The Warrior's Code Dropkick Murphy's
CD Review by Fredrik Roberts



Track listing
Your Spirit's Alive
Warrior's Code
Captain Kelly's
Kitchen (Courtin'
in the Kitchen)
Walking Dead
Sunshine Highway
Wicked Sensitive
Citizen C.I.A.
  Green Fields of
France (No Man's
  Take It and Run
  I'm Shipping Up to Boston
  Auld Triangle
  Last Letter Home

Label: Hellcat Records
Release Date:
June 21, 2005



One of the esteemed editors of this fine website once wrote that the Dropkick Murphys were 'basically a punk band with a bagpipe player". When I read it, I couldn't have disagreed more. Yes, the Dropkicks are a more intense blend of traditional Irish music and punk than The Pogues or Flogging Molly, but their roots run much deeper than simply having a piper in the band. The choice of material and themes that one finds in their music (both musically and lyrically), plus the overwhelming pride in their heritage and their beloved city of Boston, just scream out that the band is for real and deeply in tune with their history.

The new album, The Warrior's Code, exemplifies all of these ideas perhaps more than anything they've released in the past. From the rowdy sing along of "Sunshine Highway", to the sensitive ballad 'The Green Fields of France', to the humor of "Wicked Sensitive Crew" every song on the record is just another surprising twist and another memorable line. It's absolutely excellent.

Amongst the other highlights are a rough and tumble version of "The Auld Triangle" which rivals the more traditional Pogues version, and "I'm Shipping Up to Boston" which was written by the band based on some Woody Guthrie lyrics that the troubadour had never put to music. Those of you that heard the latter song on the Give Em The Boot IV compilation should note that this is a totally different version.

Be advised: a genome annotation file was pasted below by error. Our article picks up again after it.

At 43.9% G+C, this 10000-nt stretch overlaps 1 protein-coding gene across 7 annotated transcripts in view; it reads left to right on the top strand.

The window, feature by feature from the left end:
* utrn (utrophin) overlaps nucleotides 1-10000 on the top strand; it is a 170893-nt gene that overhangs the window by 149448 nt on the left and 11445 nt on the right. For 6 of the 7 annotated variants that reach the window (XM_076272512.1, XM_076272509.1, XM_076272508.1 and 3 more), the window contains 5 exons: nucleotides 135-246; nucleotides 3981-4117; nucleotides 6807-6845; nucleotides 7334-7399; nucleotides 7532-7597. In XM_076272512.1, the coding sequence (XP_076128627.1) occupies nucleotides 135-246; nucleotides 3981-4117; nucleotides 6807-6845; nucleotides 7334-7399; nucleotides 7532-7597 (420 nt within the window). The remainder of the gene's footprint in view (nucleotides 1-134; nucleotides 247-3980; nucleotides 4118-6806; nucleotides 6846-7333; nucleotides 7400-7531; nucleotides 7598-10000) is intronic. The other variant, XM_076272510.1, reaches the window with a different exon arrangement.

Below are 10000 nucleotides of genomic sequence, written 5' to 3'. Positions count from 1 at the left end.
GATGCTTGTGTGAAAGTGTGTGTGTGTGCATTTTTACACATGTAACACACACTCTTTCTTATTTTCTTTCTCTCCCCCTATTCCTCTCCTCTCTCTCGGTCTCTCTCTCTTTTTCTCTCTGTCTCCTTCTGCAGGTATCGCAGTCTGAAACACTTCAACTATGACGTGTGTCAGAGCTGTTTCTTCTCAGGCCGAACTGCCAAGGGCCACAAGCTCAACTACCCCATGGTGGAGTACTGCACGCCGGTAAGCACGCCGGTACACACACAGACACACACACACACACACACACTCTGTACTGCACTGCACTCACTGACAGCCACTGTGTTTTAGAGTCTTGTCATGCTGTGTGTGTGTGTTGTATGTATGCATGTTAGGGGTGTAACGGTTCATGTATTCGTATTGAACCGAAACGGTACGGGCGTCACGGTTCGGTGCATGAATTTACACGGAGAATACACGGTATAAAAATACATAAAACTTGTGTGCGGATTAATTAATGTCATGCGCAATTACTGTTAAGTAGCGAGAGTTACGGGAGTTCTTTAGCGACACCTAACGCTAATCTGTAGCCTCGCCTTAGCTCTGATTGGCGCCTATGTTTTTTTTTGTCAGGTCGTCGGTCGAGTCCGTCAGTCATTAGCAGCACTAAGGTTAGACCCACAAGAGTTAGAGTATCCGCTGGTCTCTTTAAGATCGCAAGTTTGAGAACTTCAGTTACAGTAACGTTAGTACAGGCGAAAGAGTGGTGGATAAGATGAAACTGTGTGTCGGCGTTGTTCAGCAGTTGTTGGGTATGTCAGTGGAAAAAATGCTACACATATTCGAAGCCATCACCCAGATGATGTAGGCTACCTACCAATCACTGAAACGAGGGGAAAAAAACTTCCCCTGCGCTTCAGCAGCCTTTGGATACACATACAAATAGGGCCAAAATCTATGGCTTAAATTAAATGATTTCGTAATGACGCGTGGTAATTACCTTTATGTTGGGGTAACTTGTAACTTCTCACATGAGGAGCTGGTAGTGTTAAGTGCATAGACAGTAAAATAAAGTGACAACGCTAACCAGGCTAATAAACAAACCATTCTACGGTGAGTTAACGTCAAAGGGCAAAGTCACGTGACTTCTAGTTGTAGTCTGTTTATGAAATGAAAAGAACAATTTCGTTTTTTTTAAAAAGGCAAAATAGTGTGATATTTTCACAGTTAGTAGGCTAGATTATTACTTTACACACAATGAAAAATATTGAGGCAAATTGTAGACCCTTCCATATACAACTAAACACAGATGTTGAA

Then there's "The Last Letter Home' which closes out the album barring a bonus track. The song is based on the letters of Sgt. Andrew Farrar, a serviceman stationed in Iraq who was killed on his 31st birthday. In one of Sgt. Farrar's last letters home, he told his parents that if anything happened to him, he wanted the Dropkick Murphys' version of "Fields of Athenry" played at his funeral. In addition to writing this song about him, the band attended Farrar's funeral and played "Fields of Atherny" on the pipes. You can't make this stuff up.

Finally, there's the aforementioned bonus track, "Tessie". Being from New York, I could do without the song's pro-Red Sox message, complete with the play by play of them winning the World Series&..but being a guy that doesn't give much of a shit about baseball, I can deal with it.

If you're a fan of the Dropkicks, you should run out and buy this record now. It's as good or better than anything they've done before. If you don't know them, this is a great place to start. A+.

Editors Note: Just so no one kills me, when I said the Dropkicks were basically a punk band with a bagpipe player, I was simply describing how they differ from more traditional bands like The Pogues and Flogging Molly. The jist of the paragraph where I said it was that those three bands made up the three best Celtic Punk bands in the world . . . I'm a fan. Mike D'Ariano


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